U.S. policymakers have long abided by the idea that economic sanctions are an effective means of promoting policy changes in other nations. Woodrow Wilson wistfully suggested in 1919 that, in moments of conflict, the United States could simply “apply this economic, peaceful, silent, deadly remedy and there will be no need for force. It does not cost a life,” he added, “but it brings a pressure upon the nation which, in my judgment, no modern nation could resist.”
It’s an appealing notion. Unfortunately, it’s also unfounded. And as an attempt to defuse the situation in Crimea, it could even be dangerous.
In a review of 115 case studies, Robert Pape, a political science professor at the University of Chicago, once found that economic sanctions were successful just 5 percent of the time. (The team that collected the data set interpreted it to show a 34-percent effectiveness rate, but even this figure should not inspire confidence in the usefulness of economic sanctions.) And since the 1970s, according to other studies, the effectiveness of U.S. economic sanctions has been on the decline from already unimpressive levels.
There are three main reasons for this. Economic sanctions fail to achieve their objectives because they target the wrong demographic, increase government control over resources and create incentives for citizen loyalty to the state, and induce an impulse to “rally around the flag.”
On March 20th, the United States announced sanctions against 20 Russian elites, including powerful oligarchs as well as government officials. But sanctions against the elites are unlikely to lead to policy shifts, as elites in every country have the resources to shield themselves from the economic ramifications of sanctions. Vladislav Surkov, a sanctioned presidential aide, joked to a Russian newspaper, “I see the decision of the Washington administration as a recognition of my accomplishments for Russia. It’s an honor for me.”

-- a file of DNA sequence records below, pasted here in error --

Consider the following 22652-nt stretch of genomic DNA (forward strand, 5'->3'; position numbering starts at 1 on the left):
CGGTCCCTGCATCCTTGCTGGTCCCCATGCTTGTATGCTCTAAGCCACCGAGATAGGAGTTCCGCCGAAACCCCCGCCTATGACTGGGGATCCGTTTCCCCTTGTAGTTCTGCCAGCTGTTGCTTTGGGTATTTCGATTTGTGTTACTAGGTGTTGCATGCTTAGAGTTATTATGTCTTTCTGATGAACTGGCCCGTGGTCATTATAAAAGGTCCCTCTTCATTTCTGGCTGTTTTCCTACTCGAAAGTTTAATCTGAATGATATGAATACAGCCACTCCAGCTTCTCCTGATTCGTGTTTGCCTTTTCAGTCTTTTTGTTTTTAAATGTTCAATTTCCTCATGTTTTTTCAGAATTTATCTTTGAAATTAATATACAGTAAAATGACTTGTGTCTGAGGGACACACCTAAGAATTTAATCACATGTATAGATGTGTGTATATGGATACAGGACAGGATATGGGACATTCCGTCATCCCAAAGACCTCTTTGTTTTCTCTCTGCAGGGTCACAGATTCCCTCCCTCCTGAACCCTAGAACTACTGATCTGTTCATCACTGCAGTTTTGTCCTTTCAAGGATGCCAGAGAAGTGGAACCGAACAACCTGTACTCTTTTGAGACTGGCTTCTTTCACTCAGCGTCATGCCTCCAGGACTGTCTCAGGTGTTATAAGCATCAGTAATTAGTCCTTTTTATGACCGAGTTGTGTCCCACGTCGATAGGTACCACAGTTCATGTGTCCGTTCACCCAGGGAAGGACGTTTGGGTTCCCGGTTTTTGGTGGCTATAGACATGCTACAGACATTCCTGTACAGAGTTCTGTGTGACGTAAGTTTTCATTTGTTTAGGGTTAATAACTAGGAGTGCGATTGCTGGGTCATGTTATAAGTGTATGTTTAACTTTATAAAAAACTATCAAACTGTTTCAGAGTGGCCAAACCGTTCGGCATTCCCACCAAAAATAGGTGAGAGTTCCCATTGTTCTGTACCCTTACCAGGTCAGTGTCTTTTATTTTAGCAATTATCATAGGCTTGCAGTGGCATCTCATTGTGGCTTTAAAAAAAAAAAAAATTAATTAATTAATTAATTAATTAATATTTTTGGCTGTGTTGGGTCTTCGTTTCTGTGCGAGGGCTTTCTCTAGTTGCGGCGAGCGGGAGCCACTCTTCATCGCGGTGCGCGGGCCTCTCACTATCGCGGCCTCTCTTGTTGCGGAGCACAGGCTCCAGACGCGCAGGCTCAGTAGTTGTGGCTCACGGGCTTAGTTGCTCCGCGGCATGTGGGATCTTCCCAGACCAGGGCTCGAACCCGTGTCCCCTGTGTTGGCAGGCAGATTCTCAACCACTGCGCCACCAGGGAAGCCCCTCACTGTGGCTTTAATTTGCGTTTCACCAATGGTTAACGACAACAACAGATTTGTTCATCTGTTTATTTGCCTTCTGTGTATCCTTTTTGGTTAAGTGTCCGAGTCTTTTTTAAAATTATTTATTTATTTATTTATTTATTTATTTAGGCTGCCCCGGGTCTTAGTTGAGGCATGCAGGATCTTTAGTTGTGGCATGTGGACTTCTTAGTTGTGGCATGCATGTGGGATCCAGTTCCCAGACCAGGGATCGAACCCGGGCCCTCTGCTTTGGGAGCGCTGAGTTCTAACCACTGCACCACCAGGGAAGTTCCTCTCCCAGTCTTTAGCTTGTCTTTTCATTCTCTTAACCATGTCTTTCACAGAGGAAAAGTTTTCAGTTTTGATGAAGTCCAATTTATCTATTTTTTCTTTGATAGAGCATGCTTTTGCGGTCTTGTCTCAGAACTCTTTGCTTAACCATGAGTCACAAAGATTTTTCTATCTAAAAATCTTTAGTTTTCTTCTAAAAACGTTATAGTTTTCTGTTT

Washington has threatened additional sanctions as well, including on Russia’s oil and natural gas industries. Like all broad economic sanctions, these would make life more difficult for the middle and lower classes in Russia, in addition to causing turbulence in the international energy markets. If the sanctions are “effective” at reducing economic activity, the reduction in available resources could lead to government rationing, as it did in Iran. The process of rationing strengthens the government and the black market, reducing the likelihood that the population will confront the government over the policies that incurred the sanctions in the first place.
Additionally, Russia’s stance on Crimea appears to command broad domestic support. In a recent poll, 86 percent of Russians said they consider Crimea part of Russia, and 90 percent expressed support for annexing it. Sanctions against Russia on the basis of its annexation of Crimea will be viewed as a Western means of weakening and dividing the Russian Federation—giving President Vladimir Putin ample opportunity to rally the population around him. This pattern is a common one among governments targeted by Western sanctions. Consider that in Iran, a long-time target of both international and unilateral U.S. sanctions, a 2013 Gallup poll found that barely one in 10 Iranians blamed their government for the sanctions, whereas nearly half blamed the United States.
The strategic logic behind the Russian annexation of Crimea suggests that economic sanctions are likely to be even less effective than usual. According to Alexey Malashenko, a scholar in residence at the Carnegie Endowment’s Moscow Center, the “Crimea decision” was made in order to “maintain Russia’s sphere of interest and to [demonstrate] self-assertion.” The Russian government can further both of those objectives by disregarding American threats and claiming that the Russian action in Crimea is merely facilitating the right to self-determination.
In short, the levying of economic sanctions against Russia may actually reduce its incentive to change course by reinforcing Putin’s domestic support and facilitating Russian strategic objectives. Outmaneuvering clumsily constructed and implemented sanctions would bolster Putin’s popularity and undermine the West’s position in future negotiations. Wilson’s dream of using economic sanctions to secure national objectives may yet come true—but it will be for Putin, not the United States.
Hilary Matfess is a graduate student and independent researcher at the Johns Hopkins University’s School of Advanced International Studies.